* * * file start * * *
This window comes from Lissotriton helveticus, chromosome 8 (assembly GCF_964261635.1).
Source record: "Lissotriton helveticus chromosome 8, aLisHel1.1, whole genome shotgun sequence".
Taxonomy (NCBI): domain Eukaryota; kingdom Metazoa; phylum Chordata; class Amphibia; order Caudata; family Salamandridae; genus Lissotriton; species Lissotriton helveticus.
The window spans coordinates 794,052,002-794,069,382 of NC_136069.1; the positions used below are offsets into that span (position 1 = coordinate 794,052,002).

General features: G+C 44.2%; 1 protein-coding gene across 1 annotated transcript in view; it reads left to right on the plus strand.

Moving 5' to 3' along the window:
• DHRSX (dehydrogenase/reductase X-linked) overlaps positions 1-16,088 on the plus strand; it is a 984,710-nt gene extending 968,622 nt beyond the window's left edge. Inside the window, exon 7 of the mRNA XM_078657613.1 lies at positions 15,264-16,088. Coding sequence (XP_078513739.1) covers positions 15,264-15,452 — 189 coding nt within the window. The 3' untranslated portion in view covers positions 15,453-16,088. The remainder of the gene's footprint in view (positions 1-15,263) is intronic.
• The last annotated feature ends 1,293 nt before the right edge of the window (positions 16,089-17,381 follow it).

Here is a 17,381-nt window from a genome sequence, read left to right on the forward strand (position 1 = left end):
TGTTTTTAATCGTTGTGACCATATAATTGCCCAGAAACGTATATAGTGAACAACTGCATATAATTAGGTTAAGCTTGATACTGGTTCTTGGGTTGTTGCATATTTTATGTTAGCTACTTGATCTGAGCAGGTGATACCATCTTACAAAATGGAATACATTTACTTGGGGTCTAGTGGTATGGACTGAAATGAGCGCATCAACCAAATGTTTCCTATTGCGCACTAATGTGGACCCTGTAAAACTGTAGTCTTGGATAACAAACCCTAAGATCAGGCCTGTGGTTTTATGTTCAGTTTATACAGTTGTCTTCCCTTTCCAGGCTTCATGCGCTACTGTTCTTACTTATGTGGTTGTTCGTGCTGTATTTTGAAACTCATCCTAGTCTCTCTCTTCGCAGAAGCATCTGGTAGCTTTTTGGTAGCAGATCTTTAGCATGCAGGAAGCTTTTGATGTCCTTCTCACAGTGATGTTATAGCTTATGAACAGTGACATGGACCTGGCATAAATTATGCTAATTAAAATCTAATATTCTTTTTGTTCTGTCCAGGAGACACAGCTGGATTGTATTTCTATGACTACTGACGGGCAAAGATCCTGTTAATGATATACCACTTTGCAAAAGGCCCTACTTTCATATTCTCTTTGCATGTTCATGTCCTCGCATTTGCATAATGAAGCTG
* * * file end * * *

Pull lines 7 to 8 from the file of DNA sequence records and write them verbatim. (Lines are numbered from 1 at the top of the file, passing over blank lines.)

• DHRSX (dehydrogenase/reductase X-linked) overlaps positions 1-16,088 on the plus strand; it is a 984,710-nt gene extending 968,622 nt beyond the window's left edge. Inside the window, exon 7 of the mRNA XM_078657613.1 lies at positions 15,264-16,088. Coding sequence (XP_078513739.1) covers positions 15,264-15,452 — 189 coding nt within the window. The 3' untranslated portion in view covers positions 15,453-16,088. The remainder of the gene's footprint in view (positions 1-15,263) is intronic.
• The last annotated feature ends 1,293 nt before the right edge of the window (positions 16,089-17,381 follow it).